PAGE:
What happens if you max out a credit card?
Credit cards can offer convenience and rewards for everyday and major purchases. Although credit cards are attractive tools for personal finance, misusing or maxing out a credit card can lead to a host of financial problems.
This article delves into what happens if you max out a credit card and explores ways you might avoid this type of situation.
Consequences of maxing out your credit card
Maxing out a credit card means you have spent all of your card’s available credit, also referred to as a credit limit. That’s the maximum you can spend with your credit card, hence the term “max out.” But exactly what happens next?
One consequence of maxing out your credit card may be noticeable right away: New purchases can be declined when you try to pay for them using that card. If you’re unaware of your current credit card balance, you might be in for an unpleasant surprise the next time you’re at the store. Your card can continue to be declined until the end date of your billing cycle.
Some credit cards offer you the possibility to continue spending with that card even after you have maxed it out as long you pay over-limit fees. In other words, if you agree to this type of fee being applied, you may still spend with a maxed-out credit card. However, these fees can add to your debt burden and make it even harder to pay down your balance.
If you’ve opted in to allow over-limit fees, you can usually opt out at any time. When you’ve opted out, additional purchases will simply be declined if you max out your credit card.
Can maxing out your card impact your credit score?
Credit utilization, which measures the percentage of your available credit in use, is a key factor in calculating your credit score. High credit utilization can lower your score, so if you max out most of your credit cards, your credit score may impacted, making it difficult to qualify for loans or obtain favorable interest rates in the future.
Chase Credit Journey® is a free online tool that can help you keep on track when pursuing your financial goals. In addition to tracking your credit score, you can use Credit Journey for identity monitoring and enroll in a personalized action plan provided by Experian™ to help improve your credit score over time.
Ways to pay off a maxed credit card
When it comes to credit card debt, some strategies are tried and true, but they all begin with your budget. What can you afford to pay? That usually determines your options.
As your budget allows, here are some ways to pay off a maxed-out credit card:
- Pay more than the minimum: Whenever possible, pay more than the minimum amount due on your credit card statement. Unless you have a promotional APR, paying only the minimum may keep you trapped in a cycle of debt. Strive to pay off your balance in full each month.
- Prioritize high-interest debt: If you have multiple credit cards with varying interest rates, focus on paying off the card with the highest interest rate first. After paying off that card’s balance, focus on paying down the card with the next highest interest rate. This approach can save you money on interest.
- Consider a balance transfer: If you have high-interest credit card debt, you may consider making a balance transfer to a new credit card account with low or 0% intro APR. This can buy you some time to pay down your debt without accumulating more interest. Keep in mind that balance transfers typically come with a fee—even when they offer a 0% intro APR.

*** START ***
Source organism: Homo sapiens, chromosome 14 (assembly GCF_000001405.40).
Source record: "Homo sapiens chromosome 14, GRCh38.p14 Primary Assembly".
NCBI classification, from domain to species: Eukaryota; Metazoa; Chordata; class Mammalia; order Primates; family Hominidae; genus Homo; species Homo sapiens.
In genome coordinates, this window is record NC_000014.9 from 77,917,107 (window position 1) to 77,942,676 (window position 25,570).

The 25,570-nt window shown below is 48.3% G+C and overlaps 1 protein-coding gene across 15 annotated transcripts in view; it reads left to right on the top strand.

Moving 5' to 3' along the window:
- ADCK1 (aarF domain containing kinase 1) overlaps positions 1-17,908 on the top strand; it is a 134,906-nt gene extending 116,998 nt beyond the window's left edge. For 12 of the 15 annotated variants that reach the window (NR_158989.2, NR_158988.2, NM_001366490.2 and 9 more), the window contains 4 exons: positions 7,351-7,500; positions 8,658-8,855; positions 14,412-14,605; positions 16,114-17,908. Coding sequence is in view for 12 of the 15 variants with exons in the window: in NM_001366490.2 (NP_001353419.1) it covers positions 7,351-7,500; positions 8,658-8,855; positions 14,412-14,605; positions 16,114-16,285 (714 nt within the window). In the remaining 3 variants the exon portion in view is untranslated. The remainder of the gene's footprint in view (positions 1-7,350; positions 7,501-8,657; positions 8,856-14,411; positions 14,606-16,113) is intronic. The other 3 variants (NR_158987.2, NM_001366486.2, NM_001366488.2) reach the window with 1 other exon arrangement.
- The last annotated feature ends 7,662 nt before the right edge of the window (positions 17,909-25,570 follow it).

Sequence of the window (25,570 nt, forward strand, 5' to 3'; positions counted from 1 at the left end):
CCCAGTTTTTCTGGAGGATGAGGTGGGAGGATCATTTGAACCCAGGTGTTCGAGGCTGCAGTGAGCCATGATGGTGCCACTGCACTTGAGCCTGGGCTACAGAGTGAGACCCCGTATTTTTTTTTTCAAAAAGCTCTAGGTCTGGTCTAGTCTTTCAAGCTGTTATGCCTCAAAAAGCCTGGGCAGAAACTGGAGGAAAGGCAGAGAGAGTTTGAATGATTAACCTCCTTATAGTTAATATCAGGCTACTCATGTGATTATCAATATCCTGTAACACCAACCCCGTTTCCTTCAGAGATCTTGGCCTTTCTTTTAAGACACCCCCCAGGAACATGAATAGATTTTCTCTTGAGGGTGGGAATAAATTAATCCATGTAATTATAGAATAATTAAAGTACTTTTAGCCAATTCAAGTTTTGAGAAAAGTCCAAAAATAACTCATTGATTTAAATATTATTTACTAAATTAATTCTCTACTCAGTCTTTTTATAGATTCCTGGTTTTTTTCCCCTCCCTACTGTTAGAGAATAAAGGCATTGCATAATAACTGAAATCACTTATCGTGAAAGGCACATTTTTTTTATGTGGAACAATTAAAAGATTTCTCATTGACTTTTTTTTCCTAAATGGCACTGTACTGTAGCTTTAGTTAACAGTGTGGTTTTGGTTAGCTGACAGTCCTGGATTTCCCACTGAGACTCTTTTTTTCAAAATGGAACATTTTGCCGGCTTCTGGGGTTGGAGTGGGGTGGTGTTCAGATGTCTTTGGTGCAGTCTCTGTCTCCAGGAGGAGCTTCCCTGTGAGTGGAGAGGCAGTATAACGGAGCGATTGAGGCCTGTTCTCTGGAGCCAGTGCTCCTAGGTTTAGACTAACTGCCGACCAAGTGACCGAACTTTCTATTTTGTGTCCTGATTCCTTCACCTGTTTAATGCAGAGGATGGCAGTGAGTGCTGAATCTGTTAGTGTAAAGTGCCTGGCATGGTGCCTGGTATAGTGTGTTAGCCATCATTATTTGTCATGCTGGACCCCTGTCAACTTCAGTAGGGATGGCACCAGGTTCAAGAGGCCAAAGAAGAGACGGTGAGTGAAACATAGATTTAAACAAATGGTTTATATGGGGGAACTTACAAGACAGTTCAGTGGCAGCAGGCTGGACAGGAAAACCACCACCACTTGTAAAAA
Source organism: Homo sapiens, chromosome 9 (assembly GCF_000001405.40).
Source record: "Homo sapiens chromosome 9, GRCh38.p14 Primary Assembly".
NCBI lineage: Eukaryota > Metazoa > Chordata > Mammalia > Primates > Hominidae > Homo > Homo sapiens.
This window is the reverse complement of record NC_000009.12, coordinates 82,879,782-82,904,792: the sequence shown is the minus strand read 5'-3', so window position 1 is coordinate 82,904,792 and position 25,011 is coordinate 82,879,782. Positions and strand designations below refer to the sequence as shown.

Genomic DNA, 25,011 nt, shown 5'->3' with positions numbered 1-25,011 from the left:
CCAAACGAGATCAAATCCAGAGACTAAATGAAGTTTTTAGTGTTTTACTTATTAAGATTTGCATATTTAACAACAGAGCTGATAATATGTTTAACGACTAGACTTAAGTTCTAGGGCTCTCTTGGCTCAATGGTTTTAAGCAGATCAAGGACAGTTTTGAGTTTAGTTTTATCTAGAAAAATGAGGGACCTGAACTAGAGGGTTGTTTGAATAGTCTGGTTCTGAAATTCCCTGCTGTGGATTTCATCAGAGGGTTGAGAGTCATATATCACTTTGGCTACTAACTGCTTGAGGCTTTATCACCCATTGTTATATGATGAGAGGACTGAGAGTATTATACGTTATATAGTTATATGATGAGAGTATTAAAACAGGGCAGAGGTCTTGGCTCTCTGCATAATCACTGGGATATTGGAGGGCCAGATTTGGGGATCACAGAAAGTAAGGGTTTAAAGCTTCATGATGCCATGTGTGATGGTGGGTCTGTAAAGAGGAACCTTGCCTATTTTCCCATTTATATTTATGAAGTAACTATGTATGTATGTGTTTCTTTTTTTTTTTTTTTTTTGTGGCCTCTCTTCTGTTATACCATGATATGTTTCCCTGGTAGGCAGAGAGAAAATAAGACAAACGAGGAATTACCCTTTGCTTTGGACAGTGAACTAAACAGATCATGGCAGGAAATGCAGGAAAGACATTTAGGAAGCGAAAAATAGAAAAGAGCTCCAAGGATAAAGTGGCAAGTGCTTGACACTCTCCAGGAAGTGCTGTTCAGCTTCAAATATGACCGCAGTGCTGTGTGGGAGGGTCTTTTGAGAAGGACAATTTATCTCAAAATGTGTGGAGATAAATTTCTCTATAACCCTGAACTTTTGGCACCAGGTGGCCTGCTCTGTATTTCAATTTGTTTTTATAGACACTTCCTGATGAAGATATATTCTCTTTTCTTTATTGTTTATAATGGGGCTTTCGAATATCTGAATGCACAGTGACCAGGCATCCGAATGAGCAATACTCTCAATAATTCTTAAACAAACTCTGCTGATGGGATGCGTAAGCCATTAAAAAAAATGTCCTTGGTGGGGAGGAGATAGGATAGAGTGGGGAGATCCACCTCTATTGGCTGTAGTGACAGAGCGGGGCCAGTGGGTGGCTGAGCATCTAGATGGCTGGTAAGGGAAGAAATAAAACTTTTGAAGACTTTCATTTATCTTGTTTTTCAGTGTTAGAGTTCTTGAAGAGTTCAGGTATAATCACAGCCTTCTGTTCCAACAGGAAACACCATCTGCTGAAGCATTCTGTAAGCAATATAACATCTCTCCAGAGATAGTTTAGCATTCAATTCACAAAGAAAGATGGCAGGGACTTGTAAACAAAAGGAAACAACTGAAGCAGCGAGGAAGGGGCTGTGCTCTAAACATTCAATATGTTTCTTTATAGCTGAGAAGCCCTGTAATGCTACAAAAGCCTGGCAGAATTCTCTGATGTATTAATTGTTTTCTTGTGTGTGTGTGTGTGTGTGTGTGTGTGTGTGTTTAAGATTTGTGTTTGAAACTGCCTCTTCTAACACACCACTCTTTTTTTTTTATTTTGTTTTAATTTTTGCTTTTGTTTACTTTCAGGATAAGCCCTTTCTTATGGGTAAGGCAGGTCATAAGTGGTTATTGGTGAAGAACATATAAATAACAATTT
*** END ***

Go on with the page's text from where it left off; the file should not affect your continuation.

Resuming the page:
How you can prevent maxing out your credit card
Though maxing out a card may seem far away, it might happen. So, here are some ways you might avoid maxing out a credit card:
- Build and follow a budget: Create a monthly budget that outlines your income and expenses. Stick to your budget to ensure that you only use your credit card for planned expenses. Regularly monitor your credit card transactions to stay on top of your spending.
- Set a credit limit that matches your spending budget: Credit cards with high limits may sound appealing. But if your credit card limit aligns with your monthly spending budget, you may be far less likely to overspend. Just as you can typically request a credit limit increase, you can also ask for a lower credit limit if you feel your existing one is too high, but this could impact your credit score.
- Avoid impulse purchases: Before making a purchase, especially a significant one, think carefully if you are approaching your credit limit. Delaying non-essential purchases can be a great debt management strategy, and your future self might thank you for making wise spending decisions.
- Emergency plan: Develop a financial emergency plan to handle unexpected expenses without resorting to credit cards. This can include creating a dedicated savings fund for such situations. Having an emergency fund can help you avoid overly relying on credit cards for unexpected expenses.
Maxing out a credit card can sound frightening. With careful planning and responsible financial habits, you may be able avoid this situation or pay off your full balance if you find the situation unavoidable. Managing your credit wisely not only protects your financial well-being but also opens opportunities for a brighter financial future.